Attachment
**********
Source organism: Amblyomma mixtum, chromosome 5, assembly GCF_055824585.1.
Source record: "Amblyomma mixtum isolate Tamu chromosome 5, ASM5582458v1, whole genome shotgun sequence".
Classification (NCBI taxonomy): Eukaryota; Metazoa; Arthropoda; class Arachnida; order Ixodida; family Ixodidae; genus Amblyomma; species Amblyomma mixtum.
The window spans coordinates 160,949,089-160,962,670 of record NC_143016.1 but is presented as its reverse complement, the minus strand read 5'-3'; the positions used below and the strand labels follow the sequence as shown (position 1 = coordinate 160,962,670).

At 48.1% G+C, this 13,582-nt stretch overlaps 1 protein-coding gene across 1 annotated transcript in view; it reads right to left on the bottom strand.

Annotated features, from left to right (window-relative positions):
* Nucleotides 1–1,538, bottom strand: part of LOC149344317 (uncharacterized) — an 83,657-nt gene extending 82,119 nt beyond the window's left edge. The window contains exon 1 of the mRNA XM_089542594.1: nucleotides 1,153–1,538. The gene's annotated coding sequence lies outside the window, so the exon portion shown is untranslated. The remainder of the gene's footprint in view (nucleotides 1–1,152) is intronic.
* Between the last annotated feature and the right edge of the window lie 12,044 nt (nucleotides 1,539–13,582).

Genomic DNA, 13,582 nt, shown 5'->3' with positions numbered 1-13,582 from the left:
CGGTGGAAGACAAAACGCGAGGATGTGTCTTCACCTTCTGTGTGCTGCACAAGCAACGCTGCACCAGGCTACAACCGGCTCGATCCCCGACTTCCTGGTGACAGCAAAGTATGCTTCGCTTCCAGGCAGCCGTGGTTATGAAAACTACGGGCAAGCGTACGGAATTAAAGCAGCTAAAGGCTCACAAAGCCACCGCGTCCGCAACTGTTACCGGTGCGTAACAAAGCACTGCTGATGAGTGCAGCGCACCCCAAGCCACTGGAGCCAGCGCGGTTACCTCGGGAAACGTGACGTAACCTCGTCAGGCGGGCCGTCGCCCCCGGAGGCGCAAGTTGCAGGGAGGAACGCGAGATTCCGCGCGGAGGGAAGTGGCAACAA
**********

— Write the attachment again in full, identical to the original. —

Source organism: Amblyomma mixtum, chromosome 5, assembly GCF_055824585.1.
Source record: "Amblyomma mixtum isolate Tamu chromosome 5, ASM5582458v1, whole genome shotgun sequence".
Classification (NCBI taxonomy): Eukaryota; Metazoa; Arthropoda; class Arachnida; order Ixodida; family Ixodidae; genus Amblyomma; species Amblyomma mixtum.
The window spans coordinates 160,949,089-160,962,670 of record NC_143016.1 but is presented as its reverse complement, the minus strand read 5'-3'; the positions used below and the strand labels follow the sequence as shown (position 1 = coordinate 160,962,670).

At 48.1% G+C, this 13,582-nt stretch overlaps 1 protein-coding gene across 1 annotated transcript in view; it reads right to left on the bottom strand.

Annotated features, from left to right (window-relative positions):
* Nucleotides 1–1,538, bottom strand: part of LOC149344317 (uncharacterized) — an 83,657-nt gene extending 82,119 nt beyond the window's left edge. The window contains exon 1 of the mRNA XM_089542594.1: nucleotides 1,153–1,538. The gene's annotated coding sequence lies outside the window, so the exon portion shown is untranslated. The remainder of the gene's footprint in view (nucleotides 1–1,152) is intronic.
* Between the last annotated feature and the right edge of the window lie 12,044 nt (nucleotides 1,539–13,582).

Genomic DNA, 13,582 nt, shown 5'->3' with positions numbered 1-13,582 from the left:
CGGTGGAAGACAAAACGCGAGGATGTGTCTTCACCTTCTGTGTGCTGCACAAGCAACGCTGCACCAGGCTACAACCGGCTCGATCCCCGACTTCCTGGTGACAGCAAAGTATGCTTCGCTTCCAGGCAGCCGTGGTTATGAAAACTACGGGCAAGCGTACGGAATTAAAGCAGCTAAAGGCTCACAAAGCCACCGCGTCCGCAACTGTTACCGGTGCGTAACAAAGCACTGCTGATGAGTGCAGCGCACCCCAAGCCACTGGAGCCAGCGCGGTTACCTCGGGAAACGTGACGTAACCTCGTCAGGCGGGCCGTCGCCCCCGGAGGCGCAAGTTGCAGGGAGGAACGCGAGATTCCGCGCGGAGGGAAGTGGCAACAA